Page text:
According to a book written by Joel N. Orr (Every Man a Hero, Every Woman a Coach): Every man is born to be a hero. Every woman has world-building skills that can help him accomplish that goal. If this is actually the case, it would mean I am slacking on my coaching duties and denying him the opportunity to be a "real" man to me. The problematic scenario would go something like the following in my mind: I will express to him how I feel (to a very superficial degree, I already have). He will comfort me at that moment...then, he will forget. I will become irritated because I'll feel that, when I've finally reached out, my feelings are being ignored. He won't notice this because he's very busy. However, it's not his fault that I rarely seek his help. Would it be right for me to want him to be the calm in my storm now?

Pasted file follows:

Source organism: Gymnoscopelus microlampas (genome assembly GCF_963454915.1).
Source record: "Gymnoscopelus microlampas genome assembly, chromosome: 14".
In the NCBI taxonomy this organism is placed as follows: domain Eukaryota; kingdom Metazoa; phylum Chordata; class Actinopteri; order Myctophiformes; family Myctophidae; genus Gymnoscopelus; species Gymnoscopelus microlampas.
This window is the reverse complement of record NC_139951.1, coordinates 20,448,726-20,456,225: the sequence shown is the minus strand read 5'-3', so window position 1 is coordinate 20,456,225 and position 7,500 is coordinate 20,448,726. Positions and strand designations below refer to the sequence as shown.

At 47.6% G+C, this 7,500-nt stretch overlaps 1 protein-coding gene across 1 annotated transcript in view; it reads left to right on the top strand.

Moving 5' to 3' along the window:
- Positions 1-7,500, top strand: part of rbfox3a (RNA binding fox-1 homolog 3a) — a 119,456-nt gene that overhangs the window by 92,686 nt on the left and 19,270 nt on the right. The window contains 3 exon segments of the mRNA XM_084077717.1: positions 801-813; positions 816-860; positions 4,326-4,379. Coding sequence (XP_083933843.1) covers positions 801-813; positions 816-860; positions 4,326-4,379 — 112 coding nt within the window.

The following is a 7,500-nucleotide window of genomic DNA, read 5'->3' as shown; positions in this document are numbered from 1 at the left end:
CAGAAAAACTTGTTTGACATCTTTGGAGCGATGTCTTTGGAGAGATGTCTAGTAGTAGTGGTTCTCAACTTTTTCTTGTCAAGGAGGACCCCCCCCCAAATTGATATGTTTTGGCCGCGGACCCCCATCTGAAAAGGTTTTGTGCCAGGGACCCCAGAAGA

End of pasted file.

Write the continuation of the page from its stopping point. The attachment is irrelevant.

I wouldn't expect a miracle, but I'd want to see empathy at the very least. I'm a simple girl- just shoot me a txt and ask how I'm doing periodically- I'm satisfied with that; many people wouldn't be. For me, this is how one could be my "knight." Its surprised me more than anything that I even need one, but according to dictionary.com a "Knight In Shining Armor" is someone who helps you when you are in a difficult situation. Everyone needs that at some point- or at least that's what I'm currentlt telling myself lol.
I guess I'm wondering, is right to expect a man to be your hero? I could have gone on and on with this topic, but I know, me myself- I prefer to read short works lol. Help me out with your opinions if you can...


A link related to the post topic. I don't necessarily endorse it, but I did find it to be intriguing: http://www.theheroprinciples.com/

6 comments:

  1. Justin Williams (Concept)August 25, 2009 at 2:51 PM

    No matter how strong you are, everybody needs a hero...EVERYBODY. Man or woman. The trick is letting that person be your hero. Once you allow them to be your hero, you come to trust and expect them to be your hero. Thats the type of foundation that a relationship has to be built on to be fruitful...